2019 Keynote Speakers/特邀报告

Prof. David Hsu, IEEE Fellow, National University of Singapore, Singapore

David Hsu is a professor of computer science at the National University of Singapore (NUS) and a member of NUS Graduate School for Integrative Sciences & Engineering. He received PhD in computer science from Stanford University. At NUS, he co-founded NUS Advanced Robotics Center and has been serving as the Deputy Director. He held visiting positions at MIT Aeronautics & Astronautics Department and CMU Robotics Institue. He is an IEEE Fellow. His research interests span robotics, AI, and computational structural biology. In recent years, he has been working on robot planning and learning under uncertainty and human-robot collaboration. He, together with colleagues and students, won the Humanitarian Robotics and Automation Technology Challenge Award at International Conference on Robotics & Automation (ICRA) 2015, the RoboCup Best Paper Award at International Conference on Intelligent Robots & Systems (IROS) 2015, and the Best Systems Paper Award at Robotics: Science & Systems (RSS), 2017. More information on his research is available on the M²AP research group web site. He has chaired or co-chaired several major international robotics conferences, including WAFR 2004 and 2010, RSS 2015, and ICRA 2016. He was an associate editor of IEEE Transactions on Robotics. He is currently serving on the editorial board of Journal of Artificial Intelligence Research.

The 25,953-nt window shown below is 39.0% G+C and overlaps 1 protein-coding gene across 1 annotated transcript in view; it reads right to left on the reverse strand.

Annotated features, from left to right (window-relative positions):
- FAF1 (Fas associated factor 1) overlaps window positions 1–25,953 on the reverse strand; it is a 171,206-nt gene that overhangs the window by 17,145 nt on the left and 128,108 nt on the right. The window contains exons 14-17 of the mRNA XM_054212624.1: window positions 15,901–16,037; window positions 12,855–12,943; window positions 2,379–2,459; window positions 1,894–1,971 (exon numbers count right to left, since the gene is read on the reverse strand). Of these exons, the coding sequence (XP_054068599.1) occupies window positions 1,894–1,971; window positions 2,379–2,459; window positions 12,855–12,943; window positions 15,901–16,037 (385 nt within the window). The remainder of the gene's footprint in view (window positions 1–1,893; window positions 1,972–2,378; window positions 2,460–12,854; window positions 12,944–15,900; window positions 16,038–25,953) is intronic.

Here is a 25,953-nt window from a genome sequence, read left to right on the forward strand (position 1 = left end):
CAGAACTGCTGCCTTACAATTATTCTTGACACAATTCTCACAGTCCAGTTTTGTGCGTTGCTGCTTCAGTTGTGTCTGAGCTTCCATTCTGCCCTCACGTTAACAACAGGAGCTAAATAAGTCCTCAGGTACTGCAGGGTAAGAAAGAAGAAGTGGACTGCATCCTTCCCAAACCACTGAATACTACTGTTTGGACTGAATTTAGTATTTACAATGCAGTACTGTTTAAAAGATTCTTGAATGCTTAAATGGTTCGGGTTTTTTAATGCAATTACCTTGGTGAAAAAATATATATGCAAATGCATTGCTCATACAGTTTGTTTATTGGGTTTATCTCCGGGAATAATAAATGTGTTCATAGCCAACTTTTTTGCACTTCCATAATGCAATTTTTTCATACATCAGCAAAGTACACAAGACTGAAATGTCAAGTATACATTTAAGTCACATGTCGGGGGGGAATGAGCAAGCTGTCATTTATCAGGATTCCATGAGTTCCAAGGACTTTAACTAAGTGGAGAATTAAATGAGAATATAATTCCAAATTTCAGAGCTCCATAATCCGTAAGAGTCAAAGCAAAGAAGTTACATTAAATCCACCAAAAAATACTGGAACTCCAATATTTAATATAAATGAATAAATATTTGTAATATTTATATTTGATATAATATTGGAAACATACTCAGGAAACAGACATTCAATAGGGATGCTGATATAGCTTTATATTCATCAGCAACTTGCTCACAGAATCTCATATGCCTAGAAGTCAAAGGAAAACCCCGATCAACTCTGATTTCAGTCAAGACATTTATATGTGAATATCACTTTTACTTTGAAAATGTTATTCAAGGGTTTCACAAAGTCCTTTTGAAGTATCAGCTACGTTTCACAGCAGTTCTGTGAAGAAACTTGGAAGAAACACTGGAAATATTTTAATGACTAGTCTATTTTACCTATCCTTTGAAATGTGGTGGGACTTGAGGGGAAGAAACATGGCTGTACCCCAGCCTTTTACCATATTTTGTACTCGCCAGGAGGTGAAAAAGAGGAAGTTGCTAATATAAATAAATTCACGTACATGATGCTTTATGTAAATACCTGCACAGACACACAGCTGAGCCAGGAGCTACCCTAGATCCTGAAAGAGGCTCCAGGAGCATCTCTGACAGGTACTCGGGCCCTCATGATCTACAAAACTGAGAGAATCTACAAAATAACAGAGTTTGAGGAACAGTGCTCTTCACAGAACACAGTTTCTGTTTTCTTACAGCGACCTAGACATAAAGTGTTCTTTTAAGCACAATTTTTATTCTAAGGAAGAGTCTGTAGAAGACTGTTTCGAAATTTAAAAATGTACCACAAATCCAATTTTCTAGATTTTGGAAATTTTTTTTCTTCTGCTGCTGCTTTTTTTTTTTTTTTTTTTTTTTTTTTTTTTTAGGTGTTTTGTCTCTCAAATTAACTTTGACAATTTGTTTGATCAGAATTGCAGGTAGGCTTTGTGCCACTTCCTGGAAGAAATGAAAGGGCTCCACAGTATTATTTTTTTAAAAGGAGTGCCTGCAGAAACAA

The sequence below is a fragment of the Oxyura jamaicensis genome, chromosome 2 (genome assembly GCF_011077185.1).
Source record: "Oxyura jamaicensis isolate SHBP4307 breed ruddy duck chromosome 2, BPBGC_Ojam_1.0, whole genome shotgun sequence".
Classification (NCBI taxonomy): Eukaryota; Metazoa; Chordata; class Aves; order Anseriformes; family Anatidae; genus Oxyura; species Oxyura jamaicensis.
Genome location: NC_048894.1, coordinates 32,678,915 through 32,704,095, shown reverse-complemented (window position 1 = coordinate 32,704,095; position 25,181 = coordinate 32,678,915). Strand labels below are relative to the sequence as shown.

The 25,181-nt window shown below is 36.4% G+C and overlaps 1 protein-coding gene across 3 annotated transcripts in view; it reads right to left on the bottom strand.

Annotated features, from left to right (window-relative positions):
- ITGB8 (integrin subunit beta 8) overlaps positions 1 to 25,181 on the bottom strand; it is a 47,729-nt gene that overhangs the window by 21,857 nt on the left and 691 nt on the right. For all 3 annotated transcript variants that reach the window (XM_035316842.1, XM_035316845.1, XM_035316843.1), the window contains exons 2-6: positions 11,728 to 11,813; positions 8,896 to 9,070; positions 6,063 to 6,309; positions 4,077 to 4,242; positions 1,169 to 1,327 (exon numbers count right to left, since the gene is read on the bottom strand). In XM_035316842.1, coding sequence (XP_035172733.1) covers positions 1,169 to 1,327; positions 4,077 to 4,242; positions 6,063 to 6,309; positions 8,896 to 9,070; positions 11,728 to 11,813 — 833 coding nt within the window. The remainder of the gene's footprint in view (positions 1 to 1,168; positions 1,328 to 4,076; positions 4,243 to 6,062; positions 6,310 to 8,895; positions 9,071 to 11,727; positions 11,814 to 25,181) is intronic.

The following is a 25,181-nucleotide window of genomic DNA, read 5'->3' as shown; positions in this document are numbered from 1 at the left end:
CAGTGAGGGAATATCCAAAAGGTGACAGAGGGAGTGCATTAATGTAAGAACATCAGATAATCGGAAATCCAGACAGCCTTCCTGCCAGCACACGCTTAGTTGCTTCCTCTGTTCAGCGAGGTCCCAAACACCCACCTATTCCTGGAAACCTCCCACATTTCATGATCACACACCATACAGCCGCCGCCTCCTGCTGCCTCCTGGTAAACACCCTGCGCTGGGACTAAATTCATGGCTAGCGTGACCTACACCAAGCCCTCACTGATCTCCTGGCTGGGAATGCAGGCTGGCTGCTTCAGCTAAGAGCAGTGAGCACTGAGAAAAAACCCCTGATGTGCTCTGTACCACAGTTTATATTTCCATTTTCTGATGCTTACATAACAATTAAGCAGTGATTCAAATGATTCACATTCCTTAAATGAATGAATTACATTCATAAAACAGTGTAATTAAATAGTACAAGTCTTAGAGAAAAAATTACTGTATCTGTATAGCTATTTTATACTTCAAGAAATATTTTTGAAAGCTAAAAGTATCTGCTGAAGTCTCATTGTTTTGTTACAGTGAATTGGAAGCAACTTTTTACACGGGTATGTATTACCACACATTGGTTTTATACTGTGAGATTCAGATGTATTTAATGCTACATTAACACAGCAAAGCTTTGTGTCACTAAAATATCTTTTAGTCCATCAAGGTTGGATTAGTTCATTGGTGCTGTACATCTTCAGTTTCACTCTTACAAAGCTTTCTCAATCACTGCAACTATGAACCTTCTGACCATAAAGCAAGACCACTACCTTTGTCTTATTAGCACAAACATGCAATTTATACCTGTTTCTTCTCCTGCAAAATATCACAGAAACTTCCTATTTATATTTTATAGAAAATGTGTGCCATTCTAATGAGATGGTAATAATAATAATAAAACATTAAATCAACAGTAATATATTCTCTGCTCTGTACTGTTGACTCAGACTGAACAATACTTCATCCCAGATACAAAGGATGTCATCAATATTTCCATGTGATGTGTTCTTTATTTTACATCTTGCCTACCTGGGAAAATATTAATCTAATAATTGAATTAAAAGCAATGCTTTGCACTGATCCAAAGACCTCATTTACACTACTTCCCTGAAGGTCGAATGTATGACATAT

Speech Title: Robots in Harmony with Humans

Abstract: Early robots often occupied tightly controlled environments, e.g., factory floors, designed to segregate robots and humans for safety. In the near future, robots will "live" with humans, providing a variety of services at homes, in workplaces, or on the road. To become effective and trustworthy collaborators, robots must adapt to human behaviors and more interestingly, adapt to changing human behaviors, as humans adapt as well. I will discuss our recent work, covering (i) mathematical models for human intentions, trust, ..., (ii) planning algorithms that connect robot perception with decision making, and (iii) learning algorithms that enable robots to adapt to human preferences. The discussion, I hope, will spur greater interest towards principled approaches that integrate perception, planning, and learning for fluid human-robot collaboration.

 

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